|Publication number||US5328522 A|
|Application number||US 08/161,873|
|Publication date||Jul 12, 1994|
|Filing date||Dec 2, 1993|
|Priority date||Feb 21, 1992|
|Also published as||CA2090072A1, CN1035363C, CN1079929A, DE69300337D1, DE69300337T2, EP0556864A1, EP0556864B1, US5272007|
|Publication number||08161873, 161873, US 5328522 A, US 5328522A, US-A-5328522, US5328522 A, US5328522A|
|Inventors||Michael W. Sowa, Richard D. Jenkinson|
|Original Assignee||Union Carbide Chemicals & Plastics Technology Corporation|
|Export Citation||BiBTeX, EndNote, RefMan|
|Patent Citations (10), Referenced by (23), Classifications (22), Legal Events (8)|
|External Links: USPTO, USPTO Assignment, Espacenet|
This application is a continuation-in-part of U.S. patent application Ser. No. 07/839,581, filed Feb. 21, 1992 now U.S. Pat. No. 5,272,007.
The present invention relates to solder pastes having solder powders coated with a protective coating. More specifically, the present invention relates to solder pastes having solder powders coated with parylene in order to inhibit oxidation of the solder powder and reaction of the solder powder with the flux in the solder paste without substantially inhibiting the reflow characteristics of the solder.
In the electronics industry, electrical components such as resistors, capacitors, inductors, transistors, integrated circuits, chip carriers and the like, are typically mounted on circuit boards in one of two ways. In one way, the components are mounted on one side of the board and the leads from the components extend through the board and are soldered to the circuit on the opposite side of the board. In the other way, the components are mounted and soldered on the same side as the circuit, i.e. surface-mounted.
Solder paste is commonly used for surface-mounted soldering of electrical components to circuit boards. Solder paste is useful because it can be applied to selected areas of the circuit board and can be readily adapted to automation. Its tacky characteristic provides the capability of holding the electrical components in position without additional adhesives before forming the permanent bonds by soldering.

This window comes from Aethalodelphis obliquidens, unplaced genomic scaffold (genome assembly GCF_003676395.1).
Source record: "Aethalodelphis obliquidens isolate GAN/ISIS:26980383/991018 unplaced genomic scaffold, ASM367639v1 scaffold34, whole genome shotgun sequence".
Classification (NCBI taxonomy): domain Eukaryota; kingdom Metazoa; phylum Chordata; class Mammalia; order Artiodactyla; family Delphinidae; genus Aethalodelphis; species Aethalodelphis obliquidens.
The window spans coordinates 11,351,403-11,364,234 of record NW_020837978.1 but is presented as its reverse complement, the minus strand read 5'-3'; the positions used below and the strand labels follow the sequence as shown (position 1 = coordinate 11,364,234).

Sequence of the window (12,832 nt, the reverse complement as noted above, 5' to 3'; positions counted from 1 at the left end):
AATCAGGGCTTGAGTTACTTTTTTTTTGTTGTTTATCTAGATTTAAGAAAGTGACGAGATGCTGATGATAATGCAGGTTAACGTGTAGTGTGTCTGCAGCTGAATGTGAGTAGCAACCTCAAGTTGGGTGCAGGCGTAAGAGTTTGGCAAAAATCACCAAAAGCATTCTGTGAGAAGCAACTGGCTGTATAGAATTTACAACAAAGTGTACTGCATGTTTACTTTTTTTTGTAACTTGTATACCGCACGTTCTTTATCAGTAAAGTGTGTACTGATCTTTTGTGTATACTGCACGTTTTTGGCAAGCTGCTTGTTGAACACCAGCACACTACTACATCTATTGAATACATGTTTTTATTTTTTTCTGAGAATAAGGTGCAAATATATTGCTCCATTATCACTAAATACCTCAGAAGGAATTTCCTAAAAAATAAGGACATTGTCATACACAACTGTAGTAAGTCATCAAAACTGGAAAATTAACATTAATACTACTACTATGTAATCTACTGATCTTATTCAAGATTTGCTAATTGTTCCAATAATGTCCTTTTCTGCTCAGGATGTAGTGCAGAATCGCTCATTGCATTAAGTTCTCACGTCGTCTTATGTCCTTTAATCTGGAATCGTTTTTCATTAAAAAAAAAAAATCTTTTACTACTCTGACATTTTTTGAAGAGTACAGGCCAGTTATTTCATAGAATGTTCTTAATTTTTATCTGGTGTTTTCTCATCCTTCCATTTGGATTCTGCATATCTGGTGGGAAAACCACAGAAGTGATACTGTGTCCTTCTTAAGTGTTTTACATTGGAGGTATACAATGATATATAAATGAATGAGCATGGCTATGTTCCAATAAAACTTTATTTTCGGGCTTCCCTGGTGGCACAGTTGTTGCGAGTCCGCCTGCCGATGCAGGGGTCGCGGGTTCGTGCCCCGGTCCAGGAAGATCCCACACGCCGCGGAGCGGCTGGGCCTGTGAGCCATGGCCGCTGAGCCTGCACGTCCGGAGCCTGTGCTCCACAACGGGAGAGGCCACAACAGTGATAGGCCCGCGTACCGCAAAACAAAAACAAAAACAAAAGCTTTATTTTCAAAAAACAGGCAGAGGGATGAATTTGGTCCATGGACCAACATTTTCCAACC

Solder paste typically comprises a solder powder, a resinous component such as rosin, activators such as organic acids or amines, rheological control agents, thickeners and solvents. The solder paste is typically coated on the circuit board by means of screen printing, dispensing, transfer printing and the like. Thereafter, the electrical components are placed on the circuit board and the solder paste is reflowed. The term "reflow", as used herein, means heating the solder sufficiently to cause it to melt and thereafter cooling the solder sufficiently to cause it to solidify.
One problem in the industry associated with the use of solder paste is that it often has a short and unpredictable shelf life, e.g., typically from about one month to six months. The unpredictability in shelf life is caused, at least in part, by variations in the lag time from when the solder powder is made to the time it is mixed with flux to form solder paste, thereby resulting in variations in the degree of oxidation on the solder powder. Such oxidized powder does not reflow as well as unoxidized powder and tends to agglomerate and form solder balls. Furthermore, when the solder powder is combined with flux, which is corrosive, the solder powder often reacts with the flux, thereby further oxidizing the powder and reducing the acidity of the flux. As a result, the solder paste often becomes less effective with time. Moreover, the reaction between the solder powder and the flux typically causes the viscosity of the solder paste to increase substantially, which can make printing of the solder paste difficult or impossible.
Attempts have been made to reduce the reaction rate between the solder powder and the flux and thereby increase the shelf life of the solder paste, by storing the solder paste under refrigeration conditions. However, refrigeration is not effective to compensate for the varying degrees of oxidation on the solder powder prior to its incorporation into the solder paste.
It has also been proposed to coat the solder powder with materials that are non-reactive with the solder paste. For example, U.S. Pat. No. 4,994,326, issued Feb. 19, 1991, discloses at column 4, lines 44 to 50:
The coating agents to be used are insoluble or hardly soluble in a vehicle for solder pastes to be described later, and may include those based on silicone and fluorine such as, for instance, silicone oils, silicone base high-molecular compounds, fluorinated silicone oils, fluorosilicone resins and fluorinated hydrocarbon base high-molecular compounds.
The patent also discloses a relatively large mount of coating material which is applied to the solder powder. For instance, at column 5, lines 44 to 47, it is stated:
When a carbon-containing compound is used as the coating agent, a quantitative analysis value for carbon is preferably 30 to 70 mol %.